With the advent of “hipster” fashion, dress hats enjoy a resurgence.
1830 - 1864
A Young Man Goes West
John Batterson Stetson is born in 1830 in Orange, NJ, the seventh of twelve children. His father, Stephen, is a successful hatter who founded the No Name Hat Company. With little formal schooling, young John B. Stetson is taught to read and write by his mother and the hatter’s trade by his father. Contracting tuberculosis in his twenties, Stetson ventures west.
1865 - 1869
Return to Philadelphia
Stetson reaches Pikes Peak and regains his health but does not strike it rich. In 1865 he returns to Philadelphia, borrows $60 from his sister and rents a room at Seventh and Callowhill Streets, launching his own hat business. With many hat makers in the city, Stetson struggles to compete, until he gambles on his instinct for a market out west…
1870 - 1875
Factory is Established
In 1870, less than a year after making his first “Boss of the Plains”, John B. Stetson purchases a building on the northern outskirts of Philadelphia, establishing what would become the largest hat factory in America. Stetson builds his legacy as a business innovator, steward of a company as concerned for the welfare of its employees as in its commercial output.
1876 - 1900
In the Twilight of a Century
As America celebrates its 100th birthday, Stetson is renowned as an established industrial power, collecting awards, admirers in many fields and international attention.
1901 - 1919
As the century dawns, John B. Stetson shepherds the company to unimagined success. Combining an instinct for marketing that is ahead of its time with traditional yet innovative techniques, his leadership makes Stetson a household name and its hats the embodiment of American quality. Sadly, this also marks the time of the founder’s death.
1920 - 1929
The Roaring Twenties
Stetson rides the wave of the Jazz Age, creating new and fashionable hats to align with the major Hollywood stars – and politicians – as well as the high living and trendy “swells” of this generation.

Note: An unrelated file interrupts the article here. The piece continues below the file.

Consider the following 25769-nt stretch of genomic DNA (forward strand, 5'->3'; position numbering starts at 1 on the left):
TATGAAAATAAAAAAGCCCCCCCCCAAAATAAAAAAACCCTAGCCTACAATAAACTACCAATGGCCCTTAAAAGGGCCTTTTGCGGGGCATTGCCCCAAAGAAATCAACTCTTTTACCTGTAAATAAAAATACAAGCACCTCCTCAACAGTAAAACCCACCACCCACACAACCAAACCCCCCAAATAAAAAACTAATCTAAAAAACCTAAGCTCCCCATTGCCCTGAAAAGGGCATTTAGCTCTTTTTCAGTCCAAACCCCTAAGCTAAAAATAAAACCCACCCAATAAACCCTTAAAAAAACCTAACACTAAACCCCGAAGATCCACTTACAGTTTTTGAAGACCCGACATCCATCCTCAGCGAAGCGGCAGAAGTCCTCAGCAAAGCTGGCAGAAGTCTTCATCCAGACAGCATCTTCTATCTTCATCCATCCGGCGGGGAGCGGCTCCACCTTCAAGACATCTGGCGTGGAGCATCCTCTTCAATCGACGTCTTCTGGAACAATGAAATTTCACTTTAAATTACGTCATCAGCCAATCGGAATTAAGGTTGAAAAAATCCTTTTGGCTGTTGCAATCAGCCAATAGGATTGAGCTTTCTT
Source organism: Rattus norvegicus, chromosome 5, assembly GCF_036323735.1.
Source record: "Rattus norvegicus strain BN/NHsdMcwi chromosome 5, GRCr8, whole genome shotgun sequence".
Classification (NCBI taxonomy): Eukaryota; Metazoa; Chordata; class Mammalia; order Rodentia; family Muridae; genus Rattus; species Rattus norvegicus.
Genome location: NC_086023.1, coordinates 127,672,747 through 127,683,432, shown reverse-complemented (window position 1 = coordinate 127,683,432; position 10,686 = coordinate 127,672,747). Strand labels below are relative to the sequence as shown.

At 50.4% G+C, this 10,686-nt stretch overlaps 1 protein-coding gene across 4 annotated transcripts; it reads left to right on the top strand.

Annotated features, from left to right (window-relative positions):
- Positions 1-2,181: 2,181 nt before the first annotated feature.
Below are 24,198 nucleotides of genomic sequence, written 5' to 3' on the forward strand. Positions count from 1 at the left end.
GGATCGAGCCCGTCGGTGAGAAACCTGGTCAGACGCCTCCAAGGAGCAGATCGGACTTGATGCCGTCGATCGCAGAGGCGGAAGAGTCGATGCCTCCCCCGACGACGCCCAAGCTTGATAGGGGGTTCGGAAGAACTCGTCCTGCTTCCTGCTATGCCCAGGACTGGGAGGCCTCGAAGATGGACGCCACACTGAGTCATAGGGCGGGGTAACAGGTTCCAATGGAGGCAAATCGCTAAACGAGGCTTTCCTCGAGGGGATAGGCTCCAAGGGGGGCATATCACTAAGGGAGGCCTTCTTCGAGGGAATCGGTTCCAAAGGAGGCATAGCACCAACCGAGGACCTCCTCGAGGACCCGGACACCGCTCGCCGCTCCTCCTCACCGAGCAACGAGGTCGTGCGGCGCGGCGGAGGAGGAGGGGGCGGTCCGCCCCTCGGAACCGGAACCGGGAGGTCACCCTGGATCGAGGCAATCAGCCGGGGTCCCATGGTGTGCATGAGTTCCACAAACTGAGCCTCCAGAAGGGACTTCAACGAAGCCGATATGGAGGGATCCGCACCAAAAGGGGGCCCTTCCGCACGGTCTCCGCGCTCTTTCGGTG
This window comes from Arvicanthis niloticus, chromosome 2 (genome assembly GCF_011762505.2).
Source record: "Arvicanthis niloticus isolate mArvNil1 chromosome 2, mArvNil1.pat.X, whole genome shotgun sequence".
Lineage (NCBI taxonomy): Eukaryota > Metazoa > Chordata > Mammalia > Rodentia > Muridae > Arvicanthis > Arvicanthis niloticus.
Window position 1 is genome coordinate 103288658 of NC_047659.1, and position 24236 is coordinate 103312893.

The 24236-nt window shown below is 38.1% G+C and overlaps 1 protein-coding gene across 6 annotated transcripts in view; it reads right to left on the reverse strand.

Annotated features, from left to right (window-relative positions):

1930 - 1939
Hard Times, New Opportunities
In the extreme hardship felt by all during the Great Depression, Stetson thrives by continuing to innovate: expanding manufacturing and variety of product to meet the aspirational hopes as well as the practical needs of a struggling nation.
1940 - 1949
Stetson readily joins the war effort in World War II, producing tens of thousands of hats for the military, contributing enlistees, labor and materials – and launching an intriguing ad campaign based on the importance of discretion during times of war.
1950 - 1959
In tune with postwar optimism, Stetson creates “The World’s Most Expensive Hat”, taking it on a worldwide publicity tour. Closer to home, Americans enjoy peace and upward mobility, reflected in the advertisements of the time.
1960 - 1969
The Sixties: a Hatless President and LBJ
Decline in hat sales begins in the fifties, and John F. Kennedy’s universally seen hatless inauguration in January, 1961 delivers a near-fatal blow. However, his successor, a hat-wearing Texan, exemplifies both the legacy and direction of Stetson for the next decades, as Stetson celebrates its first one hundred years.
1970 - 1979
With hats no longer a required accessory, many hat makers fold and Stetson ceases production in the Philadelphia factory. The land is donated to the city in 1977. Manufacturing continues in the St. Joseph, MO factory, primarily servicing the flourishing Western market.
1980 - 1999
A Second Century Draws to a Close
Stetson divests from manufacturing and moves to licensed production, establishing itself as a lifestyle brand, extending merchandising to fragrances and eyewear. Films such as “Raiders of the Lost Ark” and “Urban Cowboy” spark hat sales.
2000 - 2014
The Dawn of the 21st Century
Defining the Stetson lifestyle: product additions include apparel, footwear and home. License is inked for Europe. A salute to history with a limited edition collector’s Colt® revolver. At the same time, with the advent of “hipster” fashion, dress hats enjoy a resurgence.
Today and Tomorrow